“For example, in both Canada and the United States empirical research finds that economic growth is driven by the entry of new formal businesses rather than by the growth of existing firms.”
Canada holds the No. 3 spot when it comes to the ease of starting a new business, and top spot in terms of having the fewest procedures necessary to do that.
Canada ranks No. 2 for making exporting easy, and No. 4 for investor protection.
“Each indicator set measures a different aspect of the business regulatory environment,” says the report.
“The rankings of an economy can vary, sometimes significantly, across indicator sets … These correlations suggest that economies rarely score universally well or universally badly on the indicators … Consider the example of Canada. It stands
at 17 in the aggregate ranking on the ease of doing business. Its ranking is 3 on starting a business, and 4 on both resolving insolvency and protecting investors. But its ranking is only 62 on enforcing contracts, 69 on dealing with construction permits and 152 on getting electricity.”
I’ll just point out, too, that Canada scores well in the category of ‘making it easy to pay taxes,’ at No. 8. I think we all know that goes well beyond small business.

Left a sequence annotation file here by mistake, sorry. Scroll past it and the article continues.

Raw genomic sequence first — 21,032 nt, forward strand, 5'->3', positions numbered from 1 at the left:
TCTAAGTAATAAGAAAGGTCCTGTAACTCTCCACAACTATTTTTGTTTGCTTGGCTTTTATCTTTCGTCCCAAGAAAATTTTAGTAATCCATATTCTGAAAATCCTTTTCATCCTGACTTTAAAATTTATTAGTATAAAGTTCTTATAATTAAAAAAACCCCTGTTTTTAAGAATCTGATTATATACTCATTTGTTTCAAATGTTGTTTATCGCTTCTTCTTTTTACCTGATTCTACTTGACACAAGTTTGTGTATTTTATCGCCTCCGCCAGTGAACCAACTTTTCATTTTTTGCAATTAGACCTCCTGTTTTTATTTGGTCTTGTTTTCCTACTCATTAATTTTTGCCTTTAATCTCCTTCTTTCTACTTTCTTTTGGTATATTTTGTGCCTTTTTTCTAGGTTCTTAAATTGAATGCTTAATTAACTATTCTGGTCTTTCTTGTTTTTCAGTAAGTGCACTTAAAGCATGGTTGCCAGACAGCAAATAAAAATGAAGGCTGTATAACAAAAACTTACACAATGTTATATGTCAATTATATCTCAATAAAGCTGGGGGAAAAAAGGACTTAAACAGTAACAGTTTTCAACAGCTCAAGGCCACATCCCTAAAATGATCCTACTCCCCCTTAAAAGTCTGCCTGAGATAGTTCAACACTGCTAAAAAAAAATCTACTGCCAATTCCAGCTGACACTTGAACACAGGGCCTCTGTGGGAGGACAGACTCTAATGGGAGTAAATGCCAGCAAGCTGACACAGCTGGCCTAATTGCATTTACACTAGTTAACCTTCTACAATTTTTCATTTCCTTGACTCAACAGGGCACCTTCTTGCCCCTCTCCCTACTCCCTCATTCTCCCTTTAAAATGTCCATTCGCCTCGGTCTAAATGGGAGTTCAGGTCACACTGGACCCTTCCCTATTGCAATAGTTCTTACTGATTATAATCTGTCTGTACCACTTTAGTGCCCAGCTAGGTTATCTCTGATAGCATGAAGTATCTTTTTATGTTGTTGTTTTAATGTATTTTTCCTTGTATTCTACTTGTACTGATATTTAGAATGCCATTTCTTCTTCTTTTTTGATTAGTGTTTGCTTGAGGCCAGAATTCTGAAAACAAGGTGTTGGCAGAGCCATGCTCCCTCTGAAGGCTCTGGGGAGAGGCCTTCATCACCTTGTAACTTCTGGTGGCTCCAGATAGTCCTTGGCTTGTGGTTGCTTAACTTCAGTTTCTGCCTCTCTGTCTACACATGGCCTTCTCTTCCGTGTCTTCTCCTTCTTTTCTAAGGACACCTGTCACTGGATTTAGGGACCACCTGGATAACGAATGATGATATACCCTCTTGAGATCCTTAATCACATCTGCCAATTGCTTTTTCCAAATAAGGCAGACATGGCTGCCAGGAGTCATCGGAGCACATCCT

Where the money is
Jobs in the tech sector will command the highest pay increases next year, according to a new survey of salary trends, but it won’t be too shabby for office dwellers either.
The study released today by Robert Half International projects starting salaries in the tech industry will climb by 4.5 per cent.
“Mobile applications developers will see the highest increases (an average of 9 per cent), as companies look for people to help them build business using mobile media,” the company said in a statement.
“Network engineers, business intelligence analysts, and senior IT auditors also are in demand.”
Base pay for administrative and office support staff should rise by 3.9 per cent, and among accountants and finance professionals 2.2 per cent.
“Employers are refilling some roles and creating new ones to ready themselves for future growth. Positions in demand include executive assistants and customer service representatives. Above-average salary increases also are projected for select administrative positions in the health care industry and in human resources.”
In the finance field, there’s a notable need for analysts and senior accountants, Robert Half said.
“In the health care industry, financial professionals with knowledge of health informatics and those who maintain and provide financial data, are being hired to handle initiatives related to the collection of electronic medical information. In financial services, there is demand for risk and compliance professionals who can interpret evolving regulatory requirements.”
|TD-T TD Bank||56.88||
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|TSX-I S&P/TSX Composite||15,111.13||
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|RY-T Royal Bank of Canada||82.53||
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|SPX-I S&P 500||2,063.50||